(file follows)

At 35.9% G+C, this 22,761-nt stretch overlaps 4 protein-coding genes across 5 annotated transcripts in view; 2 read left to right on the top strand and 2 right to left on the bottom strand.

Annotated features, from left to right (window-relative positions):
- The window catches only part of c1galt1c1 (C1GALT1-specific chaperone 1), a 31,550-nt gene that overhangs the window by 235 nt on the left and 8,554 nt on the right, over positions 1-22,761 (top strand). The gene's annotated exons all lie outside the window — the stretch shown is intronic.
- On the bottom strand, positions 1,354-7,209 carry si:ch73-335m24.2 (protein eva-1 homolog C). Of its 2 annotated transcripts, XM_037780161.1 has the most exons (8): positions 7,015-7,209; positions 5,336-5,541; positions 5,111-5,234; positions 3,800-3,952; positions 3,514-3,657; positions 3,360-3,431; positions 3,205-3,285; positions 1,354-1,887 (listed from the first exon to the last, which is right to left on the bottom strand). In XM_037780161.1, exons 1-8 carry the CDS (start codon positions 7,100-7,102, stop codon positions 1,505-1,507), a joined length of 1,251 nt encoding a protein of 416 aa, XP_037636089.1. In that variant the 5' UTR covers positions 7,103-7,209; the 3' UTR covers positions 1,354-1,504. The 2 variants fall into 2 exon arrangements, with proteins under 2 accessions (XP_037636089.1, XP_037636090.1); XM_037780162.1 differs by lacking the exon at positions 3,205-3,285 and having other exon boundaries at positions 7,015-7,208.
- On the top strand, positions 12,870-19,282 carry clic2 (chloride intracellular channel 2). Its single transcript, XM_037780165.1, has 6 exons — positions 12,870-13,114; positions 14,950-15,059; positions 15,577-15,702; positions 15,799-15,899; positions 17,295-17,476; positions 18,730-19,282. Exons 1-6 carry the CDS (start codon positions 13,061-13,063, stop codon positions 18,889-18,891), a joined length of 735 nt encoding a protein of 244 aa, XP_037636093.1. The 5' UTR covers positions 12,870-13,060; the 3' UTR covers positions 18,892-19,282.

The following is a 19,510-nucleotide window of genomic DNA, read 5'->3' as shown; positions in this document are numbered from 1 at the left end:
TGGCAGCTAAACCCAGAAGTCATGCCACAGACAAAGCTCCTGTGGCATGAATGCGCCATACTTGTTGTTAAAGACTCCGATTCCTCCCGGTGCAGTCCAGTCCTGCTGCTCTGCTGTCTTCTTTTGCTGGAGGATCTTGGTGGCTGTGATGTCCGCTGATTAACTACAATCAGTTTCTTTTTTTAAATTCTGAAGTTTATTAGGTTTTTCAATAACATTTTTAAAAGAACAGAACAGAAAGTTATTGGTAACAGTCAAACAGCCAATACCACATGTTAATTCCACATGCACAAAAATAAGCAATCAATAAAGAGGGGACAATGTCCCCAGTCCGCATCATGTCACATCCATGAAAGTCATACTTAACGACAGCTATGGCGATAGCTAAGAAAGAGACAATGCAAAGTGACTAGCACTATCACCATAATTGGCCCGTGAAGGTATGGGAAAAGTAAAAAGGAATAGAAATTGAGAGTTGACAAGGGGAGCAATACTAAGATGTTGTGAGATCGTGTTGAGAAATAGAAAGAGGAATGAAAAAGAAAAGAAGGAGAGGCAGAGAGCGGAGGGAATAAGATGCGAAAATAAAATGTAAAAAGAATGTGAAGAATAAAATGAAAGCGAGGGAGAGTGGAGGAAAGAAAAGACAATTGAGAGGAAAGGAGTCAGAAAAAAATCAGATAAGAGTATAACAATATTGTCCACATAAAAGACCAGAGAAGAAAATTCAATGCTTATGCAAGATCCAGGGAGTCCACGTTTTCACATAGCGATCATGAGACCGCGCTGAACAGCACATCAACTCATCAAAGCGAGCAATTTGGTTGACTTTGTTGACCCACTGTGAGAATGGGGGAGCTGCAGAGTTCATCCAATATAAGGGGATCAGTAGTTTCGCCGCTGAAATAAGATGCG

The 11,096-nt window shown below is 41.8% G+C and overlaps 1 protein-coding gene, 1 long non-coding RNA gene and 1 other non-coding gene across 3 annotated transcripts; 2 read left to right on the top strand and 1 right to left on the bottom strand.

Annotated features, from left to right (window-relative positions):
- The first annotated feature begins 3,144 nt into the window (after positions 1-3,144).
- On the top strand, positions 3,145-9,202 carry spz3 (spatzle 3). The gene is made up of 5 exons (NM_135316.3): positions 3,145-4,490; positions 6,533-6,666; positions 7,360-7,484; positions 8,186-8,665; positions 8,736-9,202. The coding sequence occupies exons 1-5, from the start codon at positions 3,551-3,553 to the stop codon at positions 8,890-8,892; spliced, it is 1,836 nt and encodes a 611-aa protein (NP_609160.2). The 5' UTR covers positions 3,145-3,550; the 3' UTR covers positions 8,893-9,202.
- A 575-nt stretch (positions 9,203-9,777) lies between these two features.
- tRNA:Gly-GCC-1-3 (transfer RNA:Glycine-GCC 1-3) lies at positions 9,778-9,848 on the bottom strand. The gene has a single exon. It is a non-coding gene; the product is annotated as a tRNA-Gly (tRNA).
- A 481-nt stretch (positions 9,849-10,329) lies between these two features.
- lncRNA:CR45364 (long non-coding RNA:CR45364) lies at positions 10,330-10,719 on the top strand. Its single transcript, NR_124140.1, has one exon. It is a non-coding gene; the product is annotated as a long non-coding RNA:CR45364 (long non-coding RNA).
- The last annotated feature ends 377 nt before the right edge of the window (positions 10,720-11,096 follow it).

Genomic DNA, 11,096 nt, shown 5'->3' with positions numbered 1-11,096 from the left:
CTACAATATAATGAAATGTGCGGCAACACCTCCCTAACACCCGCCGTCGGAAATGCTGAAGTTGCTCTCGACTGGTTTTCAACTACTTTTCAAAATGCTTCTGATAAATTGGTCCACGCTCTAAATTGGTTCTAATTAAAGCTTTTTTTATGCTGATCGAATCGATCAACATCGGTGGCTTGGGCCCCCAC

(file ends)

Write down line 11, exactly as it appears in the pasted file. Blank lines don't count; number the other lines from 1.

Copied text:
- On the top strand, positions 3,145-9,202 carry spz3 (spatzle 3). The gene is made up of 5 exons (NM_135316.3): positions 3,145-4,490; positions 6,533-6,666; positions 7,360-7,484; positions 8,186-8,665; positions 8,736-9,202. The coding sequence occupies exons 1-5, from the start codon at positions 3,551-3,553 to the stop codon at positions 8,890-8,892; spliced, it is 1,836 nt and encodes a 611-aa protein (NP_609160.2). The 5' UTR covers positions 3,145-3,550; the 3' UTR covers positions 8,893-9,202.